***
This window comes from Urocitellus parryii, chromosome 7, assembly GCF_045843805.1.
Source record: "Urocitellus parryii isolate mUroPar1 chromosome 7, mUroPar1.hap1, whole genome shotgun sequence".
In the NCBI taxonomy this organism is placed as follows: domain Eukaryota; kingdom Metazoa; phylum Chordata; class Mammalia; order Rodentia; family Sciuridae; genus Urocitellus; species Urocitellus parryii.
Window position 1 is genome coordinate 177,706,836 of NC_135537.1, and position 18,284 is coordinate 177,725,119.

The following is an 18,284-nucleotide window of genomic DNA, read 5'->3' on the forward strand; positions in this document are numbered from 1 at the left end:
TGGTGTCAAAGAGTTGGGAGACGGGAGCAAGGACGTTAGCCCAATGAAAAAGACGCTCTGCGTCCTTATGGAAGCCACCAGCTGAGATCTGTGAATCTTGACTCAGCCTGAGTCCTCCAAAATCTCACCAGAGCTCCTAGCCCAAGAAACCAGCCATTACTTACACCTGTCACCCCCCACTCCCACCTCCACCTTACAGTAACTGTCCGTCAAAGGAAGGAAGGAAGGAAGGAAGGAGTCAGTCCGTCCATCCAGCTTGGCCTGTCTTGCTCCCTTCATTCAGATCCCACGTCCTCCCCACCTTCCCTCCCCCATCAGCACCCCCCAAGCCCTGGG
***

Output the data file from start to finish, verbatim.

This window comes from Urocitellus parryii, chromosome 7, assembly GCF_045843805.1.
Source record: "Urocitellus parryii isolate mUroPar1 chromosome 7, mUroPar1.hap1, whole genome shotgun sequence".
In the NCBI taxonomy this organism is placed as follows: domain Eukaryota; kingdom Metazoa; phylum Chordata; class Mammalia; order Rodentia; family Sciuridae; genus Urocitellus; species Urocitellus parryii.
Window position 1 is genome coordinate 177,706,836 of NC_135537.1, and position 18,284 is coordinate 177,725,119.

The following is an 18,284-nucleotide window of genomic DNA, read 5'->3' on the forward strand; positions in this document are numbered from 1 at the left end:
TGGTGTCAAAGAGTTGGGAGACGGGAGCAAGGACGTTAGCCCAATGAAAAAGACGCTCTGCGTCCTTATGGAAGCCACCAGCTGAGATCTGTGAATCTTGACTCAGCCTGAGTCCTCCAAAATCTCACCAGAGCTCCTAGCCCAAGAAACCAGCCATTACTTACACCTGTCACCCCCCACTCCCACCTCCACCTTACAGTAACTGTCCGTCAAAGGAAGGAAGGAAGGAAGGAAGGAGTCAGTCCGTCCATCCAGCTTGGCCTGTCTTGCTCCCTTCATTCAGATCCCACGTCCTCCCCACCTTCCCTCCCCCATCAGCACCCCCCAAGCCCTGGG